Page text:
Do textbooks now dedicate more than just ten pages to 700 years of living together?

Do textbooks now contain more than ten pages about the mass murder of 200,000 people, do they name the perpetrators and ideologues of that crime, do they explain everything about the local origins and those from outside the country?

Are there now more than those two signs on the way to Ponar, and can anyone who hasn’t been there before now find the site?

Do municipal planning documents for the next ten years alongside the plans to expand tourism at manor estates and town squares now include a line called “Jewish heritage?”

Have we put the Jewish cemeteries and mass murder sites in order sufficiently not to be ashamed of them now?

Have we already laid the foundations so that ten years from now a high school graduate won’t shrug his shoulders upon being asked “When was the first Jew mentioned in Merkinė?” (In 1486 Yanke Yankevich was mentioned by grand duke Casimir and instructed along with his son to pay taxes.)

Is it still acceptable to devote public space for anti-Semitic ideologues and to monuments to those who spilled Jewish blood?

Have the thoughtful proposers of names of years reached a unanimous decision about their colleagues who complain of Nazi lackeys tarnishing the idea of hero after whom are named schools and streets and to whom monuments have been erected?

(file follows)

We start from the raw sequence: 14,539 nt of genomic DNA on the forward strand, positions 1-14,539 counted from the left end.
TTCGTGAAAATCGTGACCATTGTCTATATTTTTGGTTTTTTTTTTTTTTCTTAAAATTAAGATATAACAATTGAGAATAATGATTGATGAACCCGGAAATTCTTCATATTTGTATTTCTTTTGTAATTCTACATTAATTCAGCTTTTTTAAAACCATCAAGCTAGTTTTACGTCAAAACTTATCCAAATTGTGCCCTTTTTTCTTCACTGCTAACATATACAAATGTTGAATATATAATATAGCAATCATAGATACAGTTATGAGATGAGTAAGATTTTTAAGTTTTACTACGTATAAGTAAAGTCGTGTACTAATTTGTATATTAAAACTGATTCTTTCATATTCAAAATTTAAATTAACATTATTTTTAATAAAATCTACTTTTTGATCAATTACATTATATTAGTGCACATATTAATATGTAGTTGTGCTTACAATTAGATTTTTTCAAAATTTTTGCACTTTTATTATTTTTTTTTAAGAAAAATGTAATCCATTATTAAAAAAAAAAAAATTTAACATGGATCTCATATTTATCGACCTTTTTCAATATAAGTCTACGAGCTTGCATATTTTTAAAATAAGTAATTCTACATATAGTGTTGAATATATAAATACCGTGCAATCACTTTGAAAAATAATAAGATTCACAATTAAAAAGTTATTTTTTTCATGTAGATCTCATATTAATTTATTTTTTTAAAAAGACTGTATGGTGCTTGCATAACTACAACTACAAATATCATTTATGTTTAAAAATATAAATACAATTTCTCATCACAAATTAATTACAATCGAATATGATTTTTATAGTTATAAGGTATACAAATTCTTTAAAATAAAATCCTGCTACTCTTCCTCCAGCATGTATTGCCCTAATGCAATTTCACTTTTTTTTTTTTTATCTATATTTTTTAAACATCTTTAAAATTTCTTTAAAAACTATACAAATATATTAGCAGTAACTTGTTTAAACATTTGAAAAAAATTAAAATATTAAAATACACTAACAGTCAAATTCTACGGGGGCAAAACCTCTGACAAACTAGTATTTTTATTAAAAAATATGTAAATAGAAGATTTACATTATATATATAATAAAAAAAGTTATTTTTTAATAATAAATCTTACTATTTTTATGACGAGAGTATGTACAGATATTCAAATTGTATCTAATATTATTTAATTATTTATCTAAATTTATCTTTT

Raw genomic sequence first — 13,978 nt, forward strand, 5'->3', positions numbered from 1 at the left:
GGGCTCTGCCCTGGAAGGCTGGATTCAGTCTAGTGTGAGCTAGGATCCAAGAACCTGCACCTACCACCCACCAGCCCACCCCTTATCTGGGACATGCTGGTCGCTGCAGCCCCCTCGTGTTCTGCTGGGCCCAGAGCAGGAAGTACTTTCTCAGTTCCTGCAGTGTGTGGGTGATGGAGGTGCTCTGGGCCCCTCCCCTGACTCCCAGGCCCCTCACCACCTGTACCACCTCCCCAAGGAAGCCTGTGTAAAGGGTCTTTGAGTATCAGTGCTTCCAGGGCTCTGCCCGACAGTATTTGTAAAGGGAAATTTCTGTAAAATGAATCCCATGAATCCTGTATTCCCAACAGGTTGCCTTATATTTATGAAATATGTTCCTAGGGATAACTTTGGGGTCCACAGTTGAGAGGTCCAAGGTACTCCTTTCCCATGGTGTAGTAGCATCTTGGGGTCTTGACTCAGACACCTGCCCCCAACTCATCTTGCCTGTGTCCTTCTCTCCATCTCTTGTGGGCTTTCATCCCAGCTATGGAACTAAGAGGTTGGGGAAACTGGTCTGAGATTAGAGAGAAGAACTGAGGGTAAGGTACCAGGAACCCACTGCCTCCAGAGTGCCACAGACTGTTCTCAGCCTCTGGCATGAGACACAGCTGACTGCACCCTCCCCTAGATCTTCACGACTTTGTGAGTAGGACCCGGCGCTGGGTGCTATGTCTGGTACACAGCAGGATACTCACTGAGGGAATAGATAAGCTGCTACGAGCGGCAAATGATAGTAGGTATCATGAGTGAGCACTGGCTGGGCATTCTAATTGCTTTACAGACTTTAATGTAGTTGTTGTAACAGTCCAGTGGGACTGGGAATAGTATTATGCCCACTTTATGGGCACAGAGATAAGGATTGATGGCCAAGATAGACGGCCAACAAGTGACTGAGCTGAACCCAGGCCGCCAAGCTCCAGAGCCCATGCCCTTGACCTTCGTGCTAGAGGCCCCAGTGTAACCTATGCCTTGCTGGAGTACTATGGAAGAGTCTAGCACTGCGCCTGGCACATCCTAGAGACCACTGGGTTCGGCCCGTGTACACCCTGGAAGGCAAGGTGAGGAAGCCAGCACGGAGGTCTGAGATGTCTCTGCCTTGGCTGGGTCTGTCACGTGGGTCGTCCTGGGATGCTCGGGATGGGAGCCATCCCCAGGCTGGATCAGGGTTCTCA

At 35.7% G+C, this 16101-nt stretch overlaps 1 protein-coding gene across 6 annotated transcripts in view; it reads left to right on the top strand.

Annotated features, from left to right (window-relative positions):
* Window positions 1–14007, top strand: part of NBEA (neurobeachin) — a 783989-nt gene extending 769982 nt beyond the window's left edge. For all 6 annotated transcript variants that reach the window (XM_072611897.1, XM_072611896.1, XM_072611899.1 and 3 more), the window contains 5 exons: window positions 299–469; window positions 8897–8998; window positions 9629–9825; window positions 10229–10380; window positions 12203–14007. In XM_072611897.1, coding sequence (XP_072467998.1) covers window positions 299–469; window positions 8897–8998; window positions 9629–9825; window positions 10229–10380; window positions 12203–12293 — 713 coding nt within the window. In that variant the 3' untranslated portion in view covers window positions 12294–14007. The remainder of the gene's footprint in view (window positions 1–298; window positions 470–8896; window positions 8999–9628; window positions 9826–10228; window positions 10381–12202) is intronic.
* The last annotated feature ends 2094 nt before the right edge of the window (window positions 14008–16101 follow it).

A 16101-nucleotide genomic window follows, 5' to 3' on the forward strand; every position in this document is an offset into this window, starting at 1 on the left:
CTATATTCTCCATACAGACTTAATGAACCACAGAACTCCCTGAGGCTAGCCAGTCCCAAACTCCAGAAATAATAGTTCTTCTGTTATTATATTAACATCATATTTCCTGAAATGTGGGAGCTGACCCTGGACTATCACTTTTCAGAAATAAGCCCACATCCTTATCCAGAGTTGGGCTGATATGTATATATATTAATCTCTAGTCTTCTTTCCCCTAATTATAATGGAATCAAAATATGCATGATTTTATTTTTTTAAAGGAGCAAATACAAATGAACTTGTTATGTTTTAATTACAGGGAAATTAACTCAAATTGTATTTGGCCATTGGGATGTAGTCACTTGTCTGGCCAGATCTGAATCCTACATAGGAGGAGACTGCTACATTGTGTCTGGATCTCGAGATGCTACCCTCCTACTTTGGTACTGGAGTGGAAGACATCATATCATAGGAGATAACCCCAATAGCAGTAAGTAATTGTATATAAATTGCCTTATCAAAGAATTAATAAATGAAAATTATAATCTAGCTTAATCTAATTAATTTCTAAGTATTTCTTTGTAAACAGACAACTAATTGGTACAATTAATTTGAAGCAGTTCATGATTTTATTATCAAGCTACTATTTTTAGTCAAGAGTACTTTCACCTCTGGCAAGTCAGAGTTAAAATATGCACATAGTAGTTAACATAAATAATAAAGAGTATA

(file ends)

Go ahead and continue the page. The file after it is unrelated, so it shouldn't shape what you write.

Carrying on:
And just as in Soviet times when problems would be solved in the next five-year plan, are these problems now to be solved in the Year of the Jews? Shouldn’t we perhaps solve the problems first, and only then play Lithuanian horoscope?

What is this Year of the Jew? Who needs it? What does it solve? Does it demonstrate “attention?” Does the constant refrain “Jews are an inseparable part of our history” not give rise to doubts concerning that affirmation, and bring home the idea of the separation of Jews from other peoples?

It’s time to stop looking for weights, larger or smaller. It’s time to stop separating one of us from another. It’s time to forget those old Soviet scales with the two plates. Let’s put everything on one. But everything. And let that woman behind the counter stop explaining “there will be no more historical truth today,” because we all know the warehouses are full of it. They are simply closed. And about the Year of the Jew, no matter what you call it you won’t make it worse. Of course they might be an abundance of explanations about the “positive gesture,” “the act of good will,” “it will encourage interest,” “educational goals” and so on and so on, and omnia vanitas. You know why I say “and so on, and so on,” because all this talk is unequal to the smaller and larger weights of history in the warehouses. By the way, when will the Roma, Russians, Belarusians, Poles and Tartars of Lithuania have their years? Is there no reason to consider them, to take their weight into consideration?

If we must do this, perhaps we could call it the Year of Jewish Cultural Heritage with the condition that we will immediately consider also the contributions made by the other ethnic groups who have created Lithuania? So far all we have is a public relations horoscope. With signs but no meaning.

Full text in Lithuanian here.